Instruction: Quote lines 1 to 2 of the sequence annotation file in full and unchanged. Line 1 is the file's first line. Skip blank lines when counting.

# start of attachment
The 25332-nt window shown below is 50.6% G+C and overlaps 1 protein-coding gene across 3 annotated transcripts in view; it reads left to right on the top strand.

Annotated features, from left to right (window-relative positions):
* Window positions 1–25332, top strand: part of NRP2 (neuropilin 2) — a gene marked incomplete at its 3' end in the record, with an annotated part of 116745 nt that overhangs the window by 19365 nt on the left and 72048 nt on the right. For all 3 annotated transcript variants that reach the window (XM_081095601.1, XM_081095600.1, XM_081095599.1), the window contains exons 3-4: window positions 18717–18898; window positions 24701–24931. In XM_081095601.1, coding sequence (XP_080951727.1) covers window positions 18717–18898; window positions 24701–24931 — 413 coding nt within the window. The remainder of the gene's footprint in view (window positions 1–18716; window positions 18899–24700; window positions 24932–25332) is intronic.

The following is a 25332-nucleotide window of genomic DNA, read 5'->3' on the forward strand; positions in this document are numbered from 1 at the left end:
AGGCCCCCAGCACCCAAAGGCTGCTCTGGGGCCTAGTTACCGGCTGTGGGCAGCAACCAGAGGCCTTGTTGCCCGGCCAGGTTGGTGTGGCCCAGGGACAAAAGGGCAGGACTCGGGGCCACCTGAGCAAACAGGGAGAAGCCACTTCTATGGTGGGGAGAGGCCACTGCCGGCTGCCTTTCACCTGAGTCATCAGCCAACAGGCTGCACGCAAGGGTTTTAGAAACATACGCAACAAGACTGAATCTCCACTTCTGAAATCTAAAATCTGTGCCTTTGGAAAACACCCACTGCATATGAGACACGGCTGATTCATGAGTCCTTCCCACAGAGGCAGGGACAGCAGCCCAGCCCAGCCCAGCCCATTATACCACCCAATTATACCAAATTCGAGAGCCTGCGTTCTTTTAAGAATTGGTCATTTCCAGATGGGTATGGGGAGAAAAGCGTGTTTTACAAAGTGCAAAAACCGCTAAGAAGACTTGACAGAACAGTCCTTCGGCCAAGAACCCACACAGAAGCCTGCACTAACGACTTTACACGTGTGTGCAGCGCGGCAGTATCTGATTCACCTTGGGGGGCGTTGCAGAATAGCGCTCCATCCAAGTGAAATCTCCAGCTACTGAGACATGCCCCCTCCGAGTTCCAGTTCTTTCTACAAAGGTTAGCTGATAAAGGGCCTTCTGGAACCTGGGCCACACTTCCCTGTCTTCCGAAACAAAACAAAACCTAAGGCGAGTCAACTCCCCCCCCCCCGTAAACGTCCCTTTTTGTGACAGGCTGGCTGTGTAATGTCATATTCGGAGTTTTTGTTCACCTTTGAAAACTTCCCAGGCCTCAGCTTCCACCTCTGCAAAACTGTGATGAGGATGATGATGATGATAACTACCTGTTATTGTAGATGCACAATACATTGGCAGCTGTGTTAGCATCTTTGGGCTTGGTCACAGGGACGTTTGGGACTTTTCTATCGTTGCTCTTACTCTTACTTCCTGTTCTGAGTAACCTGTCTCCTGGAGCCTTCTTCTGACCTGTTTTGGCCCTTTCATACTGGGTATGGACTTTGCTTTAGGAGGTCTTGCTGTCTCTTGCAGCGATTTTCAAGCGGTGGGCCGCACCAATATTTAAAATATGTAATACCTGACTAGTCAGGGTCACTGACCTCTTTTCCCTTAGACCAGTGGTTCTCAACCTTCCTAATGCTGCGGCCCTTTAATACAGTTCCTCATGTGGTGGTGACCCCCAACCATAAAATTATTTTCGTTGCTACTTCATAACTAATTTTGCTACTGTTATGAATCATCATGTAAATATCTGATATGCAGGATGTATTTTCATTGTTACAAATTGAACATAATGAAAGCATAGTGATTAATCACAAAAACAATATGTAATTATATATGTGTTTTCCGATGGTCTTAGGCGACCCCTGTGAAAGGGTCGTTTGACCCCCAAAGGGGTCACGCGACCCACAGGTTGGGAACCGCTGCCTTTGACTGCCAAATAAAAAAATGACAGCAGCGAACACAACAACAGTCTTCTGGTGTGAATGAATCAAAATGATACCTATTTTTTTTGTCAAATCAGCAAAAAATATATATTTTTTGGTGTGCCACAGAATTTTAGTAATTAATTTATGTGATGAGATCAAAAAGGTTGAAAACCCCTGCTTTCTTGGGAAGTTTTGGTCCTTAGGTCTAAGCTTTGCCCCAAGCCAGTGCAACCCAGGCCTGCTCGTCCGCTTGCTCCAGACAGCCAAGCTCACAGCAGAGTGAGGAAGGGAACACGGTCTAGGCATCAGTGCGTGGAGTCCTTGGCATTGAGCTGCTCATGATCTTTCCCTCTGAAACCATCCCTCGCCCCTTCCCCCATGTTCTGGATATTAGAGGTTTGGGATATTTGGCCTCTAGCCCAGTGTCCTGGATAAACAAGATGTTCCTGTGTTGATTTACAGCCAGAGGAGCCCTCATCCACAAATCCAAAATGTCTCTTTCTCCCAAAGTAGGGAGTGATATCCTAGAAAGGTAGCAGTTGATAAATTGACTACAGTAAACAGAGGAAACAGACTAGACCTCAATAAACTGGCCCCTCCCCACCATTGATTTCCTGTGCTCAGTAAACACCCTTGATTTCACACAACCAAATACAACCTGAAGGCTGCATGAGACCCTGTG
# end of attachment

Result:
The 25332-nt window shown below is 50.6% G+C and overlaps 1 protein-coding gene across 3 annotated transcripts in view; it reads left to right on the top strand.

Annotated features, from left to right (window-relative positions):